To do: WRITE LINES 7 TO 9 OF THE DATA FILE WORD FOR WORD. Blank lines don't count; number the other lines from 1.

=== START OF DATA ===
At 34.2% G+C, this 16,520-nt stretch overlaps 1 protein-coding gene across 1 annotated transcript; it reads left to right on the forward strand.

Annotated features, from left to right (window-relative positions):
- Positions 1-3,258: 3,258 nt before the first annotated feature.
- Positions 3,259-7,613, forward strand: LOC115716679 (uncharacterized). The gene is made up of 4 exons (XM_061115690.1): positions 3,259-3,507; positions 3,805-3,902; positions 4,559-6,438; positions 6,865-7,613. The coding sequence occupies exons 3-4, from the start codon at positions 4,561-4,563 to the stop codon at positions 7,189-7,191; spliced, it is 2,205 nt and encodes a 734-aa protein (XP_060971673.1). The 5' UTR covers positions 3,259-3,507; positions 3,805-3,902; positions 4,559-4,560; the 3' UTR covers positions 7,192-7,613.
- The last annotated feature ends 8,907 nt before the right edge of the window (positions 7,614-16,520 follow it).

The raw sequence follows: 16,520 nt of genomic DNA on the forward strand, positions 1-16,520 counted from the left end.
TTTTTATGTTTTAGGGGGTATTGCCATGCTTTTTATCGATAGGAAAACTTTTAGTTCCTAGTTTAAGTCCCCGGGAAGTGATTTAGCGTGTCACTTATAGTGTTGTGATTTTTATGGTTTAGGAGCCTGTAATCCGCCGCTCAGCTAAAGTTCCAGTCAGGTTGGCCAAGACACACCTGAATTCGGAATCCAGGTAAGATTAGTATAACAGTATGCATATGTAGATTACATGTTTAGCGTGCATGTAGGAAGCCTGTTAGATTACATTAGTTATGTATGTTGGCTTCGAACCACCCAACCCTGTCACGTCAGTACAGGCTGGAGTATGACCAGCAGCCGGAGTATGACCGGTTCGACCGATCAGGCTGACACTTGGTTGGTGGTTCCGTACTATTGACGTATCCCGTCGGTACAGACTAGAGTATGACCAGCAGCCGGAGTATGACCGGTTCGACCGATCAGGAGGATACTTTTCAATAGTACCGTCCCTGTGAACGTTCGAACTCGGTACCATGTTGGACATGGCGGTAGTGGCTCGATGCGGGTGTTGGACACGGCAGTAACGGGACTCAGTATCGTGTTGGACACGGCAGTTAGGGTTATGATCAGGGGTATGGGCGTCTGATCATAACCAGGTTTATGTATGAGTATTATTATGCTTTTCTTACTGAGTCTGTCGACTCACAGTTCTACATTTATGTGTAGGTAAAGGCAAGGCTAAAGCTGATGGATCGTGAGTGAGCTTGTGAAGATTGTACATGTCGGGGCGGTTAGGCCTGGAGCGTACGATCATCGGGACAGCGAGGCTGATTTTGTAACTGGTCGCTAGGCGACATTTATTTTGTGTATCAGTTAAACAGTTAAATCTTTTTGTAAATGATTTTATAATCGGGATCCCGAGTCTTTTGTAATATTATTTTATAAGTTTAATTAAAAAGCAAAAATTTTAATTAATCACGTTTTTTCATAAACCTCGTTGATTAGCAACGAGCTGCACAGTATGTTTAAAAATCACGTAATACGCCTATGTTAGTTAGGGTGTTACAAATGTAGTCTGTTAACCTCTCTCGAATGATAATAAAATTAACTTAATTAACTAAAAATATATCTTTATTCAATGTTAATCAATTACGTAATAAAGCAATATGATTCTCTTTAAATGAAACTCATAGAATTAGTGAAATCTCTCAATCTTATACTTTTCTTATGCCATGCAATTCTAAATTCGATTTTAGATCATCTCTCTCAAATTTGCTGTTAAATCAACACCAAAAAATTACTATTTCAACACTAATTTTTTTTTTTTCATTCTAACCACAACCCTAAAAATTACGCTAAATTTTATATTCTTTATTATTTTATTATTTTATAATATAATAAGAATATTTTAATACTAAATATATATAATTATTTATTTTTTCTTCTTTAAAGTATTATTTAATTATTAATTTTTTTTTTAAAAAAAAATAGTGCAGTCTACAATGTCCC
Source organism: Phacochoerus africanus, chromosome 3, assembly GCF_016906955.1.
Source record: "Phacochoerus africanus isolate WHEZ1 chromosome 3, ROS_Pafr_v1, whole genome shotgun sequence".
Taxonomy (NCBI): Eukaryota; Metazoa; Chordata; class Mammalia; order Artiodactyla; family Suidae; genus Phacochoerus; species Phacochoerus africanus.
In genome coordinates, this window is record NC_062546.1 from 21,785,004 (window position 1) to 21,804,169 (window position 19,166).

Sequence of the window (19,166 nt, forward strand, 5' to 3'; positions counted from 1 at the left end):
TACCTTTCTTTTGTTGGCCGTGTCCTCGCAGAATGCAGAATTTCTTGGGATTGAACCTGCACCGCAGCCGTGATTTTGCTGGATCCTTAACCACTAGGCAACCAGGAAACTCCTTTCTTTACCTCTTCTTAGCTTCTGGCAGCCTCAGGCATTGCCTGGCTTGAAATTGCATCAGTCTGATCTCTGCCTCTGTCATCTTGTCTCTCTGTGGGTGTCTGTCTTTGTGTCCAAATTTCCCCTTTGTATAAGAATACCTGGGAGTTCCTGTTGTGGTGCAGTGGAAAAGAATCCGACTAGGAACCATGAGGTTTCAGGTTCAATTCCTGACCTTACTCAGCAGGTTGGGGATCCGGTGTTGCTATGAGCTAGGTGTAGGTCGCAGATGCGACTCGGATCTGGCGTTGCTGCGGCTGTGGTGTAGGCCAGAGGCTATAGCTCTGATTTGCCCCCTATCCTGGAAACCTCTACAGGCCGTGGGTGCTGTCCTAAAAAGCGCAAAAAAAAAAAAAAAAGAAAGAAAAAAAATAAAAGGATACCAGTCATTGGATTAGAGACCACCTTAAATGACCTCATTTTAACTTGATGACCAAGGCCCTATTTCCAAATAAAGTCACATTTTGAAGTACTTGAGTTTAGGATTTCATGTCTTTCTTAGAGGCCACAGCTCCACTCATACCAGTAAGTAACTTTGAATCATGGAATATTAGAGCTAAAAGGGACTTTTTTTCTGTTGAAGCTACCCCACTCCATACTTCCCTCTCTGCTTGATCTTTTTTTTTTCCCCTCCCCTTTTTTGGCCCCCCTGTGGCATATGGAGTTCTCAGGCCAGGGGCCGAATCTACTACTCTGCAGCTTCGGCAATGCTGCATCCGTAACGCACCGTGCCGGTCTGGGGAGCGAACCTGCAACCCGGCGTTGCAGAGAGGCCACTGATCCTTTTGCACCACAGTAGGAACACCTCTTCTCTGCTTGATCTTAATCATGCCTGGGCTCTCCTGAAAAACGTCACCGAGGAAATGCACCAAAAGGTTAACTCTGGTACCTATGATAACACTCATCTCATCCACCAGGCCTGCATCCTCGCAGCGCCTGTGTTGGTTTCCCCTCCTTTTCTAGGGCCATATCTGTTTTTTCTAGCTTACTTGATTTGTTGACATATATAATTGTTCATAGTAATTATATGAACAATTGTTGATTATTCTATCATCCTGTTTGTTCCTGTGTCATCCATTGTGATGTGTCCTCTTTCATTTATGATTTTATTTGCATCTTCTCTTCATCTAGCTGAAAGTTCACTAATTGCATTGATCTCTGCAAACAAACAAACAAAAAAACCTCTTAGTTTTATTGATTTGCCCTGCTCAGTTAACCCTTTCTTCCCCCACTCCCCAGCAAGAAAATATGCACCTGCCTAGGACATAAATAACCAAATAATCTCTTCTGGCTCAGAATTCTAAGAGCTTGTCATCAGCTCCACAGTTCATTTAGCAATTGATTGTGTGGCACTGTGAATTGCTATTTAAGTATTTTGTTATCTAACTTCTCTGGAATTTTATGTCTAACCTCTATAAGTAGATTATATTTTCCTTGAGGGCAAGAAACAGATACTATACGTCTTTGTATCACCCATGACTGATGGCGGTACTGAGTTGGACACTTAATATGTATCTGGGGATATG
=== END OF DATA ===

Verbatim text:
TTTTTATGTTTTAGGGGGTATTGCCATGCTTTTTATCGATAGGAAAACTTTTAGTTCCTAGTTTAAGTCCCCGGGAAGTGATTTAGCGTGTCACTTATAGTGTTGTGATTTTTATGGTTTAGGAGCCTGTAATCCGCCGCTCAGCTAAAGTTCCAGTCAGGTTGGCCAAGACACACCTGAATTCGGAATCCAGGTAAGATTAGTATAACAGTATGCATATGTAGATTACATGTTTAGCGTGCATGTAGGAAGCCTGTTAGATTACATTAGTTATGTATGTTGGCTTCGAACCACCCAACCCTGTCACGTCAGTACAGGCTGGAGTATGACCAGCAGCCGGAGTATGACCGGTTCGACCGATCAGGCTGACACTTGGTTGGTGGTTCCGTACTATTGACGTATCCCGTCGGTACAGACTAGAGTATGACCAGCAGCCGGAGTATGACCGGTTCGACCGATCAGGAGGATACTTTTCAATAGTACCGTCCCTGTGAACGTTCGAACTCGGTACCATGTTGGACATGGCGGTAGTGGCTCGATGCGGGTGTTGGACACGGCAGTAACGGGACTCAGTATCGTGTTGGACACGGCAGTTAGGGTTATGATCAGGGGTATGGGCGTCTGATCATAACCAGGTTTATGTATGAGTATTATTATGCTTTTCTTACTGAGTCTGTCGACTCACAGTTCTACATTTATGTGTAGGTAAAGGCAAGGCTAAAGCTGATGGATCGTGAGTGAGCTTGTGAAGATTGTACATGTCGGGGCGGTTAGGCCTGGAGCGTACGATCATCGGGACAGCGAGGCTGATTTTGTAACTGGTCGCTAGGCGACATTTATTTTGTGTATCAGTTAAACAGTTAAATCTTTTTGTAAATGATTTTATAATCGGGATCCCGAGTCTTTTGTAATATTATTTTATAAGTTTAATTAAAAAGCAAAAATTTTAATTAATCACGTTTTTTCATAAACCTCGTTGATTAGCAACGAGCTGCACAGTATGTTTAAAAATCACGTAATACGCCTATGTTAGTTAGGGTGTTACAAATGTAGTCTGTTAACCTCTCTCGAATGATAATAAAATTAACTTAATTAACTAAAAATATATCTTTATTCAATGTTAATCAATTACGTAATAAAGCAATATGATTCTCTTTAAATGAAACTCATAGAATTAGTGAAATCTCTCAATCTTATACTTTTCTTATGCCATGCAATTCTAAATTCGATTTTAGATCATCTCTCTCAAATTTGCTGTTAAATCAACACCAAAAAATTACTATTTCAACACTAATTTTTTTTTTTTCATTCTAACCACAACCCTAAAAATTACGCTAAATTTTATATTCTTTATTATTTTATTATTTTATAATATAATAAGAATATTTTAATACTAAATATATATAATTATTTATTTTTTCTTCTTTAAAGTATTATTTAATTATTAATTTTTTTTTTAAAAAAAAATAGTGCAGTCTACAATGTCCC
Source organism: Phacochoerus africanus, chromosome 3, assembly GCF_016906955.1.
Source record: "Phacochoerus africanus isolate WHEZ1 chromosome 3, ROS_Pafr_v1, whole genome shotgun sequence".